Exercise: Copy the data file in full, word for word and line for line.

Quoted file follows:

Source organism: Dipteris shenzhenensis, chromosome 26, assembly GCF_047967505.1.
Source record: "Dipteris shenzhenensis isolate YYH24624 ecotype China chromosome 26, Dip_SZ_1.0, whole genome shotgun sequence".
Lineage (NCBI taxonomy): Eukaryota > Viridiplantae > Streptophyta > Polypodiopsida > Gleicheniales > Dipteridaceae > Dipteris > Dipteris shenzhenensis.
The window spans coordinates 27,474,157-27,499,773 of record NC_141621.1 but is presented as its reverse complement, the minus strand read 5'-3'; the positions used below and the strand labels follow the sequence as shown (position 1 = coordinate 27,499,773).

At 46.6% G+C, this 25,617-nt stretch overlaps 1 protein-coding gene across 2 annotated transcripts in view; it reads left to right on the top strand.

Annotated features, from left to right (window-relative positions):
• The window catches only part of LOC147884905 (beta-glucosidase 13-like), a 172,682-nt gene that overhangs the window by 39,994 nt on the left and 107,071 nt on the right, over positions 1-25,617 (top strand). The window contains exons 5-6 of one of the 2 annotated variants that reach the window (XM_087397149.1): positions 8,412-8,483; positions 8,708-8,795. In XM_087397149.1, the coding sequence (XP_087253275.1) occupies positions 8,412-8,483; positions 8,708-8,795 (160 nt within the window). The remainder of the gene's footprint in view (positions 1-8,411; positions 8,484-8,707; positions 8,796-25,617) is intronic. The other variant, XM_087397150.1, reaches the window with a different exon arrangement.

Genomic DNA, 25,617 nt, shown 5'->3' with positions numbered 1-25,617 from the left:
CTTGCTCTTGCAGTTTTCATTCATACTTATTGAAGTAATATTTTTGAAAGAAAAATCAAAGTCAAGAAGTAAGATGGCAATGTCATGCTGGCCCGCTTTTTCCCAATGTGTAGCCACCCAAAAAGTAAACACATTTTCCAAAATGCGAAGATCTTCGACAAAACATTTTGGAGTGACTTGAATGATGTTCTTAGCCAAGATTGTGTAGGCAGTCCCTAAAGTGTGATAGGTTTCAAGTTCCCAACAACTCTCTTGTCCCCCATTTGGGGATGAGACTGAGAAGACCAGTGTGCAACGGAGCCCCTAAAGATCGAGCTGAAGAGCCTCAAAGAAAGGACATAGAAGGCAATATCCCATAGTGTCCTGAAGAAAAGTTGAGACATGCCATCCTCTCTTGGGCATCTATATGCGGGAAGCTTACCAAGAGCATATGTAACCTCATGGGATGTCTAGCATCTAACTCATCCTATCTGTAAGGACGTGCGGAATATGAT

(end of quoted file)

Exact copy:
Source organism: Dipteris shenzhenensis, chromosome 26, assembly GCF_047967505.1.
Source record: "Dipteris shenzhenensis isolate YYH24624 ecotype China chromosome 26, Dip_SZ_1.0, whole genome shotgun sequence".
Lineage (NCBI taxonomy): Eukaryota > Viridiplantae > Streptophyta > Polypodiopsida > Gleicheniales > Dipteridaceae > Dipteris > Dipteris shenzhenensis.
The window spans coordinates 27,474,157-27,499,773 of record NC_141621.1 but is presented as its reverse complement, the minus strand read 5'-3'; the positions used below and the strand labels follow the sequence as shown (position 1 = coordinate 27,499,773).

At 46.6% G+C, this 25,617-nt stretch overlaps 1 protein-coding gene across 2 annotated transcripts in view; it reads left to right on the top strand.

Annotated features, from left to right (window-relative positions):
• The window catches only part of LOC147884905 (beta-glucosidase 13-like), a 172,682-nt gene that overhangs the window by 39,994 nt on the left and 107,071 nt on the right, over positions 1-25,617 (top strand). The window contains exons 5-6 of one of the 2 annotated variants that reach the window (XM_087397149.1): positions 8,412-8,483; positions 8,708-8,795. In XM_087397149.1, the coding sequence (XP_087253275.1) occupies positions 8,412-8,483; positions 8,708-8,795 (160 nt within the window). The remainder of the gene's footprint in view (positions 1-8,411; positions 8,484-8,707; positions 8,796-25,617) is intronic. The other variant, XM_087397150.1, reaches the window with a different exon arrangement.

Genomic DNA, 25,617 nt, shown 5'->3' with positions numbered 1-25,617 from the left:
CTTGCTCTTGCAGTTTTCATTCATACTTATTGAAGTAATATTTTTGAAAGAAAAATCAAAGTCAAGAAGTAAGATGGCAATGTCATGCTGGCCCGCTTTTTCCCAATGTGTAGCCACCCAAAAAGTAAACACATTTTCCAAAATGCGAAGATCTTCGACAAAACATTTTGGAGTGACTTGAATGATGTTCTTAGCCAAGATTGTGTAGGCAGTCCCTAAAGTGTGATAGGTTTCAAGTTCCCAACAACTCTCTTGTCCCCCATTTGGGGATGAGACTGAGAAGACCAGTGTGCAACGGAGCCCCTAAAGATCGAGCTGAAGAGCCTCAAAGAAAGGACATAGAAGGCAATATCCCATAGTGTCCTGAAGAAAAGTTGAGACATGCCATCCTCTCTTGGGCATCTATATGCGGGAAGCTTACCAAGAGCATATGTAACCTCATGGGATGTCTAGCATCTAACTCATCCTATCTGTAAGGACGTGCGGAATATGAT